05/10/2013 10:26 AM

Well said Jeff!!! What a bunch of clowns in charge !!!!

fed up
05/10/2013 11:23 AM

Where was all the backlash when Carl Long got nailed? Why isn’t any of the so-called journalists touching the
Brian France divorce release?

05/10/2013 12:27 PM

These failed inspections smell to high heaven. I think the message has been driven home to the owners to sit on your drivers and make sure they toe the company line. The Gibbs penalty was spurred by Hamlin’s mouth; Penske’s by Kez and baby boy in the 22. Tony Stewart is afraid to tell us his opinion on cars or tires begging the media to fill in the blanks; kinda like what Newman did last weekend, albeit poorly. I expect someone at SHR will fail inspection in the next few weeks in retaliation. And then there’s the robots at Hendricks fully rehearsed and corporate polished telling us how everything is puppies and roses in NASCAR. They’ve fallen in line like good little soldiers. Sure, I could be wearing a tinfoil hat, but knowing NASCAR has given out secret fines and has a murky rules system is quite the incubator for conspiracy theories.

05/10/2013 01:46 PM

I know alot of teams “outsource” their engines..doesn’t this open Pandora’s box? A team can say “I didn’t know a thing about it” (what ever “it” is) and a win will be a win etc. This could be ripe for abuse, how is Nascar going to properly handle that proable scenario?

Andy D
05/10/2013 03:01 PM

“I expect someone at SHR will fail inspection in the next few weeks in retaliation.”

I expect that it won’t be Princess Sparklepony.

I’m sure that NASCAR realizes the dilemma they have with only four engine suppliers for 43 cars, and that they are working on solutions. The engine builder has to be penalized at least as much as the team running the engine.

Imagine that Keselowski and Edwards are running neck and neck in the chase with two races left to go. Ooops! The Penske car has an illegal motor and gets a 25 point penalty. Advantage Edwards.

05/10/2013 03:46 PM

Nascar has brought all this crap on themselves and they deserve the backlash. If only we could get the Brian France years over sooner before Nascar falls down farther.

Folks used to kind-of snicker at the so-called “phantom debris cautions”. Now we know they were, and sometimes still are, very real. Teams and drivers PLAN for it. The TV producers don’t even try to find and show the debris anymore unless it’s obvious.

Remember when Nascar called all the drivers in that meeting to have a little chat about them (the drivers) complaining about the cautions? Nascar basically told the drivers to shut up because they were making so much money, so don’t rock the boat and put on a good show.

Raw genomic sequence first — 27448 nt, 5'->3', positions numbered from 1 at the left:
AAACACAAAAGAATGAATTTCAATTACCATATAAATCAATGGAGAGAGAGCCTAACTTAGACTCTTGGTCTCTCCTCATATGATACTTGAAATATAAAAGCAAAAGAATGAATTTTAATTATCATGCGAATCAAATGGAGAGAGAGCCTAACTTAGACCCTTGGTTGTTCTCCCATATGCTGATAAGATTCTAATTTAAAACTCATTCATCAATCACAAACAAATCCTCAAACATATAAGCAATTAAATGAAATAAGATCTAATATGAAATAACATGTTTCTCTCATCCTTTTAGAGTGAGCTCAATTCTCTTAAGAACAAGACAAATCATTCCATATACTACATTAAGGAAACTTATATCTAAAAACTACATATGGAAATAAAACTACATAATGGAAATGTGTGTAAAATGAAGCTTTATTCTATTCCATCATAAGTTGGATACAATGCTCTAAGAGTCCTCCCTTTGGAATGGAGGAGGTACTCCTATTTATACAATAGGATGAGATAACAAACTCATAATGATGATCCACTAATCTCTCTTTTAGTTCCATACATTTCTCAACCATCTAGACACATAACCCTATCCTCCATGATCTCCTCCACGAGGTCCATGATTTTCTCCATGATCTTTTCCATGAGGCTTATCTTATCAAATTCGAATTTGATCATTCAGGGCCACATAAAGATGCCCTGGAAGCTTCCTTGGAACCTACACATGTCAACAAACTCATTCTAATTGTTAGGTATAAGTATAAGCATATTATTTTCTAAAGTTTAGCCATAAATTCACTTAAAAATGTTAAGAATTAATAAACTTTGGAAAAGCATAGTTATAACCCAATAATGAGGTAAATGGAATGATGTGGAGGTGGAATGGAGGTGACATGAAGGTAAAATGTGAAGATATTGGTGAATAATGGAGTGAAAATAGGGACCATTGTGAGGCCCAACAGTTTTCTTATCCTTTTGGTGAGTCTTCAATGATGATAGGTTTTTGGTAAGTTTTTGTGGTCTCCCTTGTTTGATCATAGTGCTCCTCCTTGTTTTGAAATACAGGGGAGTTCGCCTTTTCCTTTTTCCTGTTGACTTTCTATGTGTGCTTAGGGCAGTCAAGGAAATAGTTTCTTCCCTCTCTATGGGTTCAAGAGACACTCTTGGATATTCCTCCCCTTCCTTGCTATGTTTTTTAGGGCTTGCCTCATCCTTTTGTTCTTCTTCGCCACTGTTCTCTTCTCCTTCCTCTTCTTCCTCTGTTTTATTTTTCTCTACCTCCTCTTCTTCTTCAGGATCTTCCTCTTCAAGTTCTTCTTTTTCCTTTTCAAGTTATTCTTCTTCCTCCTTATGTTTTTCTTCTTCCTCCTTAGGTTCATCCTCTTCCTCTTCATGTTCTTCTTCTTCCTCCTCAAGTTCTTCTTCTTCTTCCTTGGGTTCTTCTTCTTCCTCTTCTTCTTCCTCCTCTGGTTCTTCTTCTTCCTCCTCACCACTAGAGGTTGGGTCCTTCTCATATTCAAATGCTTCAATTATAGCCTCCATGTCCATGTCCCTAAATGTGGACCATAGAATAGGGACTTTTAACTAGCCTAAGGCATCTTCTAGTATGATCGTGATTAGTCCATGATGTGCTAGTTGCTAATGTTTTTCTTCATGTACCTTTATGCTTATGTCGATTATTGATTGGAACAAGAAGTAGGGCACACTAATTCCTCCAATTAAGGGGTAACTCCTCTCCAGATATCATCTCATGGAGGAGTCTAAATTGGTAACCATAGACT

Kevin in SoCal
05/10/2013 04:14 PM

I agree with Amazed. I dont care where you get your engine from, its your responsibility to make sure the engine is legal before you install it into your car.

Lunar Tunes
05/10/2013 05:22 PM

Kevin in So Cal…
So,Gibbs is supposed to tear down every engine it gets to make sure its all good? BS! The whole point of a ‘supplier’ is to build the product to spec., whether its an engine or a tire from goodyear. nascar knows where each and every team gets their engines, be it from a supplier such as TRD or a team that builds them in house. Each decision on an infraction has to take that into account. An ‘in house’ builder would deserve a harsher penalty, just common sense.

Here’s a puzzle for you all, say a SHR driver (who gets their engines from Hendrick) is neck and neck pointswise with a Hendrick drive for the Cup coming into Homestead….whats to stop hendrick builders from purposely intalling an illegal part into a engine destined for SHR? The only thing that stops that is I’m sure engines are built and then selected at random by the teams so there is no way of that happening.

05/10/2013 06:12 PM

“Are the powers that be, that out of touch with common sense?”

We’re talking Brian here. End of discussion.

05/11/2013 12:07 AM

I only read a little of you article and didn’t need to go any farther. All I could think of was Mr. Long whose old worn out engine cost him everything. I still to this day don’t understand why the rocket scientist in the Ivory Tower of Daytona even felt that they had to measure the cylinder bores on an engine that was so baked. Now we all find out how filthy rich KING BRAIN is and that sort of explains it all, as he cries about not getting tax payers to fund expansion around Daytona. Haven’t watched any WWE Staged Entertainment, laughingly called NA$$$$CAR for a long time and I don’t think I ever will again. Enjoy throwing darts a Baby Face though, me thinks he’s the one who needs a piss test!!!

another Andy D
05/11/2013 09:50 AM

I don’t buy that NASCAR can’t regulate the outside suppliers. They can suspend their products from competition if found to be in violation of the rules.
I don’t see the point of buying an assembled engine or transmission, then tearing it down to make sure everything is in spec.
Maybe NASCAR wants teams to built their own stuff again.


Contact Jeff Meyer

Recent articles from Jeff Meyer:

Voices From The Cheap Seats: The Tale Of Two Tires